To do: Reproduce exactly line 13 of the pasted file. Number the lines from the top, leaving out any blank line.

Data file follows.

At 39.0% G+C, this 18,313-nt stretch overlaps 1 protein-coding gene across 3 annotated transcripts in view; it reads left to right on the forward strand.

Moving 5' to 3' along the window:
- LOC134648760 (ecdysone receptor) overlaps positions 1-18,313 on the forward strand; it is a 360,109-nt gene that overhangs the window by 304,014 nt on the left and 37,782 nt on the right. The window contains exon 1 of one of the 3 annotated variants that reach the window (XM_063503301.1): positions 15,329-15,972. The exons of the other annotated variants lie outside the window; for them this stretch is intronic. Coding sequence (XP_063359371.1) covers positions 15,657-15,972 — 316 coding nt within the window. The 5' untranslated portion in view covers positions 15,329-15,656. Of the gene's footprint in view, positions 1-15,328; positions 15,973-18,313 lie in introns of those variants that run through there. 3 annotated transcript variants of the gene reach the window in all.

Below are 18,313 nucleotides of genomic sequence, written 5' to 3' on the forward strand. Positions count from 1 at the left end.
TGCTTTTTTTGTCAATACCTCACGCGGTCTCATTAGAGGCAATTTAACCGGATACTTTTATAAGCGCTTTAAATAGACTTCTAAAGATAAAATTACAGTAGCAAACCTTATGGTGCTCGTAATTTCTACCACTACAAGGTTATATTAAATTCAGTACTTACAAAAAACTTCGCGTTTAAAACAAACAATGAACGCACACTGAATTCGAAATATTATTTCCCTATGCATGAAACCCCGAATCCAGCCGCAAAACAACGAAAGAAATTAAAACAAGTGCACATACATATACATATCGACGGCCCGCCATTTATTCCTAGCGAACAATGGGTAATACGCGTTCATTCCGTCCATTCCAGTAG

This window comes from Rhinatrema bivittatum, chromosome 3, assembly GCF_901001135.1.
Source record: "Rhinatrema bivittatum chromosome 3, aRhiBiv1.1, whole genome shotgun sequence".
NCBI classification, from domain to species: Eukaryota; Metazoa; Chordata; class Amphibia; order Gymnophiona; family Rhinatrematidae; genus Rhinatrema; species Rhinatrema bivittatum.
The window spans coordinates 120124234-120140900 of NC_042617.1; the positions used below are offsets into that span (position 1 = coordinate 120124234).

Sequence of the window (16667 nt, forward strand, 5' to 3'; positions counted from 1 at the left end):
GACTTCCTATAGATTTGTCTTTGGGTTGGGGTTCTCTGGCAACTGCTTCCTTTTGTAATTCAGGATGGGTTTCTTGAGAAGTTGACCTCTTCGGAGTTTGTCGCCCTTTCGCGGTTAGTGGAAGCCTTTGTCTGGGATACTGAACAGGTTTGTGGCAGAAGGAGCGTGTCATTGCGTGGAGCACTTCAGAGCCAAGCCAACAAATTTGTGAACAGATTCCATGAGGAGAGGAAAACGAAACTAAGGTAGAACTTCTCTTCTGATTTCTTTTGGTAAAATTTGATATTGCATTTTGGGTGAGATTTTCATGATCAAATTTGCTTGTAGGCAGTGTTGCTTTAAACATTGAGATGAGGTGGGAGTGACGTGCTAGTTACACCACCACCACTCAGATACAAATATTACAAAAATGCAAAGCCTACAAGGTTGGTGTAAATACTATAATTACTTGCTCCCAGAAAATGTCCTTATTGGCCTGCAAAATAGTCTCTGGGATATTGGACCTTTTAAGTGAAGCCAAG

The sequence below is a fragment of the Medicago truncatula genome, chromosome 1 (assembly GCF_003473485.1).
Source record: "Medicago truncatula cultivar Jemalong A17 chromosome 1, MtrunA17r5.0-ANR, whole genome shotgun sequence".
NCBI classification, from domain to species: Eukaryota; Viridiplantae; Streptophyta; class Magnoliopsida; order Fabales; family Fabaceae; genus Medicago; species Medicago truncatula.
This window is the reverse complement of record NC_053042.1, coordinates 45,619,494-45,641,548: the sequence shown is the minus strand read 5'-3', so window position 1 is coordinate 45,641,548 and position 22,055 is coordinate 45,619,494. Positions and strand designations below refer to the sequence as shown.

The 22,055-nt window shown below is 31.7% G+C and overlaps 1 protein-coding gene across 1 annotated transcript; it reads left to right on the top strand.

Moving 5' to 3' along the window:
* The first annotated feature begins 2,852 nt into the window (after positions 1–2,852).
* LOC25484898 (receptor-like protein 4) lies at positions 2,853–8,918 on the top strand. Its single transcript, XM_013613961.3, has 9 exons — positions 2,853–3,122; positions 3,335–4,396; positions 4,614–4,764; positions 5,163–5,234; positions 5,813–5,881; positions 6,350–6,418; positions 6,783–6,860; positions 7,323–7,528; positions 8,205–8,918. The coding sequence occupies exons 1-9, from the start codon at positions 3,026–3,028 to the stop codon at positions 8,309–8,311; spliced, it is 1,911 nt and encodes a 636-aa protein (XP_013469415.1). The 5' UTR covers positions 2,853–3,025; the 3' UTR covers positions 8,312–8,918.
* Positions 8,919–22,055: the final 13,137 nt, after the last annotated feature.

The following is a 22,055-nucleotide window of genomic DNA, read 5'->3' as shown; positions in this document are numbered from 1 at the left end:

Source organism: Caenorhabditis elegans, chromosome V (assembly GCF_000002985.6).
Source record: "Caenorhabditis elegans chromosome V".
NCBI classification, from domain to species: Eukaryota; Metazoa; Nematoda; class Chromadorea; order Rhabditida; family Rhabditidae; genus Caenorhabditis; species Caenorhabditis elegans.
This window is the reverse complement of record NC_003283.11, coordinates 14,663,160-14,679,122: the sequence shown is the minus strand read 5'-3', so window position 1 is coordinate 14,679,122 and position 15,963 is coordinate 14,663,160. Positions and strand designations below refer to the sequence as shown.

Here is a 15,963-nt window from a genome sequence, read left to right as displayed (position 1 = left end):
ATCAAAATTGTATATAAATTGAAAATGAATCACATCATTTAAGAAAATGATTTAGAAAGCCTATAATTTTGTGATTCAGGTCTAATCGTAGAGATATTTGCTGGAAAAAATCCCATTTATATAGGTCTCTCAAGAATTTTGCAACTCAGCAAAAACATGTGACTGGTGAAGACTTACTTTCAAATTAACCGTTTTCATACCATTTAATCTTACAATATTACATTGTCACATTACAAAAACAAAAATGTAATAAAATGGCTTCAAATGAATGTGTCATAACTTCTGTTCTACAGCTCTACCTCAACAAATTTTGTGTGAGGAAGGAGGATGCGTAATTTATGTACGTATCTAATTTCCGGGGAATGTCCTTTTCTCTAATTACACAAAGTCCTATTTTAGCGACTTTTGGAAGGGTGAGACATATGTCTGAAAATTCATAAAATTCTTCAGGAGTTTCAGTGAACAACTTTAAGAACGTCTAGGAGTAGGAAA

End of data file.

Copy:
Source record: "Medicago truncatula cultivar Jemalong A17 chromosome 1, MtrunA17r5.0-ANR, whole genome shotgun sequence".